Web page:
GUEST COMMENTARY: Sustainable budget doesn’t require onerous taxes, PFD cuts
The Fairbanks North Star Borough Assembly just passed a resolution asking the Legislature to implement a sustainable budget. I voted against it since it specifically asked for taxes, and those aren’t helpful or necessary for the present situation.
During the testimony it was shown that there were a lot of misconceptions about our state budget situation, so I wanted to clarify some of the details.
First, the state will be entering an economic downturn, or recession. It has nothing to do with the legislature making cuts; the state spending more dollars will not stop the recession. We should all be prepared for this natural response to low oil prices.
Please understand that the lingo about “don’t cut too much or we’ll get a recession” is just a political ploy by big spenders in the legislature who don’t want the gravy train to stop.
They’ll use it in the elections the next few years to try and sell the voters that any legislator that made cuts caused the recession. Please think for yourself and don’t buy it. Remember, if taxes or Permanent Fund Dividend cuts go into effect, that money will be taken out of the economy.
So any government spending from that was with money already withdrawn from the economy, so it gives no help to the economy. Actually, it makes it worse because government can’t redistribute money without using some, so less gets back to the economy than came out of it.
Second, most of the proponents of taxes or PFD cuts are targeting a goal of having a zero deficit. This isn’t needed, and in fact goes against having a sustainable budget, since it has a mindset that we should spend all we get. Since the large money started coming in from high oil prices the state has budgeted based on high oil.
The governor’s plan is now reacting to that and budgeting based on low oil. To achieve a sustainable budget, we need to realize that oil prices are cyclic, the will rise and fall over and over again. We can therefore create a budget that is the same (indexed for inflation) ongoing by knowing that fact.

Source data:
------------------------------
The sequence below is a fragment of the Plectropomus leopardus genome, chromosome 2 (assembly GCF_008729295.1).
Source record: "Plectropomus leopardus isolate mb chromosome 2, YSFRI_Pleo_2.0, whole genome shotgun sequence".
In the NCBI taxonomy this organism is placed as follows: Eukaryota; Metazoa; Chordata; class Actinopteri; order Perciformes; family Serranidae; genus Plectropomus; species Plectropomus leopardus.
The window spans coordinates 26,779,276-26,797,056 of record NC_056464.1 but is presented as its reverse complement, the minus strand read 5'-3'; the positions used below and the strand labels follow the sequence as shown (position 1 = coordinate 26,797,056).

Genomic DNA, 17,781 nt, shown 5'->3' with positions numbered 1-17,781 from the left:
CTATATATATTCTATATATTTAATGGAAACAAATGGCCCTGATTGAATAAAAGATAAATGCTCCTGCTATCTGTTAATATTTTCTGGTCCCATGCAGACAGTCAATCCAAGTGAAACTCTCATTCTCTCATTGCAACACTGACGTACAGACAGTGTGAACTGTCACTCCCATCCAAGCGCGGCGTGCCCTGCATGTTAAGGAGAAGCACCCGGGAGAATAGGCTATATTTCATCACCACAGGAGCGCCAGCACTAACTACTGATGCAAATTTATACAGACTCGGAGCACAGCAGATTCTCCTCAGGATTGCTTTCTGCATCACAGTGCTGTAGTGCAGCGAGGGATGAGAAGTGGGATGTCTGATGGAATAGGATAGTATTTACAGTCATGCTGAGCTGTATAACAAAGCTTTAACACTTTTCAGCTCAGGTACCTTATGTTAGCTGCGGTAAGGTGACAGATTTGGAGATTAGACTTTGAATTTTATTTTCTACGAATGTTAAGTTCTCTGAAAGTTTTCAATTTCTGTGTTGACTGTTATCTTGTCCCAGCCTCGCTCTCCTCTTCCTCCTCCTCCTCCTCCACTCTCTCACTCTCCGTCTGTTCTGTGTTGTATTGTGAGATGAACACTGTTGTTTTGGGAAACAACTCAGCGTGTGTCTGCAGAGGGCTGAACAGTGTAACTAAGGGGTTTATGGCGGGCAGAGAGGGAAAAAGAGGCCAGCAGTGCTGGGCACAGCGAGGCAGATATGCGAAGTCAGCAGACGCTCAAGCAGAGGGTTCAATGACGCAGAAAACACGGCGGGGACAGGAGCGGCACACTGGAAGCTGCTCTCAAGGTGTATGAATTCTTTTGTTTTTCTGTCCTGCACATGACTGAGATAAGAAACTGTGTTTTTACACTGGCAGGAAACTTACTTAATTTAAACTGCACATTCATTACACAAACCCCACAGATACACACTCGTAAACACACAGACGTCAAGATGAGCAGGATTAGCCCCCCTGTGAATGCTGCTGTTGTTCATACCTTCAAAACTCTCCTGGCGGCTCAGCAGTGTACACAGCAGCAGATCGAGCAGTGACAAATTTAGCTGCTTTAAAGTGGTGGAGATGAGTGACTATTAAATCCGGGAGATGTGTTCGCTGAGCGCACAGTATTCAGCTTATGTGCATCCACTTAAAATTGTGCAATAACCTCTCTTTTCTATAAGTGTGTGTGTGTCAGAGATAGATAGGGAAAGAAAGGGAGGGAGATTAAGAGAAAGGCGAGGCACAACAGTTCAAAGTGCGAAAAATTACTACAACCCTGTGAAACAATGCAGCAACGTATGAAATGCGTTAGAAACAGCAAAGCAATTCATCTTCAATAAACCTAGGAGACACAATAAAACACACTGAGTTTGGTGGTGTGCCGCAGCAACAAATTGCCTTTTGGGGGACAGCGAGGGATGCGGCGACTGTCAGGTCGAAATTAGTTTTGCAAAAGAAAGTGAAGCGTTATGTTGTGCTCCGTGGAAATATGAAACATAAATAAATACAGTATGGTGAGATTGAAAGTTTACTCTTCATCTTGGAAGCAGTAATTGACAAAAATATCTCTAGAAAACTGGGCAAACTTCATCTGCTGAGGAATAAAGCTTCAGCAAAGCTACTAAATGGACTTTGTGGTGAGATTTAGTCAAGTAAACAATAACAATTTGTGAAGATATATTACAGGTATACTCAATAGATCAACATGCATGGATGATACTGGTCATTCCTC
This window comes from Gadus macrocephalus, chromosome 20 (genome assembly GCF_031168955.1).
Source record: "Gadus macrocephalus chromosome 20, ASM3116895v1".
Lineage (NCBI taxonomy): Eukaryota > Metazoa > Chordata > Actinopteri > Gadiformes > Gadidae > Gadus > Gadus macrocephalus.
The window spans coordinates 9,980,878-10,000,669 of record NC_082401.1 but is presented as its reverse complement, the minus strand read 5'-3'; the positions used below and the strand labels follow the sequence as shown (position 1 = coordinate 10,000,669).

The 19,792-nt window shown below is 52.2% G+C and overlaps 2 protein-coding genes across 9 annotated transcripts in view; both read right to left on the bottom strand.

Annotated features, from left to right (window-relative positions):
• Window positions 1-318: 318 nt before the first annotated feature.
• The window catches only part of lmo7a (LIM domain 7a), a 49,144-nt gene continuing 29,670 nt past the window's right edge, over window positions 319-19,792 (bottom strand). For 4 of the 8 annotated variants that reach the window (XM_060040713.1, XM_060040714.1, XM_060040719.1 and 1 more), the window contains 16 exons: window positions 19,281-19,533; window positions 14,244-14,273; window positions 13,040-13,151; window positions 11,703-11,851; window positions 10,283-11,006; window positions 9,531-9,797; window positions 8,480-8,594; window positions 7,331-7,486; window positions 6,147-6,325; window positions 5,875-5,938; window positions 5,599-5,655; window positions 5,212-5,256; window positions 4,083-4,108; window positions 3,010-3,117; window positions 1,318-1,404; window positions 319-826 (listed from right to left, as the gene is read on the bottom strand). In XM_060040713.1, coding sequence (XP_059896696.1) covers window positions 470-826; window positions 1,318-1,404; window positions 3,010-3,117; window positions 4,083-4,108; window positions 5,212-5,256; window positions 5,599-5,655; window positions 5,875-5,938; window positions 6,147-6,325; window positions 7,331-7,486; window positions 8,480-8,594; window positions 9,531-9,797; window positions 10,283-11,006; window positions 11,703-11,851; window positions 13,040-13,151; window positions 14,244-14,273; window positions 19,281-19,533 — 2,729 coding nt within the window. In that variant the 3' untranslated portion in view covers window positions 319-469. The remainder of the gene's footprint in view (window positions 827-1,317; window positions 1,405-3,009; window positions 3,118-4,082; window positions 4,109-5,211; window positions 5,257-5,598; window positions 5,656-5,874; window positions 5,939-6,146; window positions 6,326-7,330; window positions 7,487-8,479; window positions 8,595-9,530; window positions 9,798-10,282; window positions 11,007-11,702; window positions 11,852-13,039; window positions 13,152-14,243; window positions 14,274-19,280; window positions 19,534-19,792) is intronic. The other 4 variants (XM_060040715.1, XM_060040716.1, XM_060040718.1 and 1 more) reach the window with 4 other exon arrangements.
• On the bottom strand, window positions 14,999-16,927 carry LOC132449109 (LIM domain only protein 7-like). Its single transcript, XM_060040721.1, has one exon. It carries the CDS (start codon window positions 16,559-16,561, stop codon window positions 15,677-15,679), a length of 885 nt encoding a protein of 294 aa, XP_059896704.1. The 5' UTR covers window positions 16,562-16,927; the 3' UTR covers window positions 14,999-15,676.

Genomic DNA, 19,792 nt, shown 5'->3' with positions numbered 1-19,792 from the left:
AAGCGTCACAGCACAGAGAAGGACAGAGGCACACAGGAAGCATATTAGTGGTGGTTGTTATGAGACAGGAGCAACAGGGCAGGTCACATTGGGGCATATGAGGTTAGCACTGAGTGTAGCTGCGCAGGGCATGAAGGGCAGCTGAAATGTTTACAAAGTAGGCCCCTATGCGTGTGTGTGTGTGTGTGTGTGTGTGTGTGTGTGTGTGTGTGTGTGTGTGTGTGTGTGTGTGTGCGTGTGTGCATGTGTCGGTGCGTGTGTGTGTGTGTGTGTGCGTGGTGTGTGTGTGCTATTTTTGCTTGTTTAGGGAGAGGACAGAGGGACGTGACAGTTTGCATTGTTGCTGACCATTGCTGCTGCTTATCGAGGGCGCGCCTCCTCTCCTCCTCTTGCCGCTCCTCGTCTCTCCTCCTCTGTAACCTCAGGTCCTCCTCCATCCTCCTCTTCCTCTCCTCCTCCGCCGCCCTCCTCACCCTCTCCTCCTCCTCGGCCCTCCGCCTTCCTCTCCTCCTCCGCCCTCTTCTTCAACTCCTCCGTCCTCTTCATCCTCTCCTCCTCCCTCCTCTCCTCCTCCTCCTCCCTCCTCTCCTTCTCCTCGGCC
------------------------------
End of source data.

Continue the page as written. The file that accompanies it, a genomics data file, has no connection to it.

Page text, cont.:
Once you get to this sustainable budget number (around $4.3 billion now), you can have a structured deficit in the lean years, and build your savings back up in the good years. Isn’t that why we have savings accounts, to handle unexpected crises?
Third, a sustainable budget plan I’ve described has already been worked out by Economist Scott Goldsmith with ISER (University of Alaska Anchorage Institute of Social and Economic Research). It is based on using our two current primary revenue streams, oil and investment income. With that revenue and cutting to a sustainable budget number, we won’t have to implement onerous taxes or PFD cuts.
Fourth, the investment income is mostly put into the Earnings Reserve of the Permanent Fund. It doesn’t affect the Permanent Fund, and it doesn’t have to touch the PFD at all. We can completely protect the PFD while implementing this plan.
I agree that we need to appeal to the Legislature to implement initiatives to achieve a sustainable budget, and I would encourage everyone to do that. Please remember when doing so, that it can be done with a structured deficit, without taxes or PFD cuts, by using our existing revenues.
I was here in the late 1980s when we had our last big recession, and while it was miserable, we survived, and we can do it again. Hopefully this time we learn our lesson and stop increasing government spending constantly in the future.
Lance Roberts is a member of the Fairbanks North Star Borough Assembly.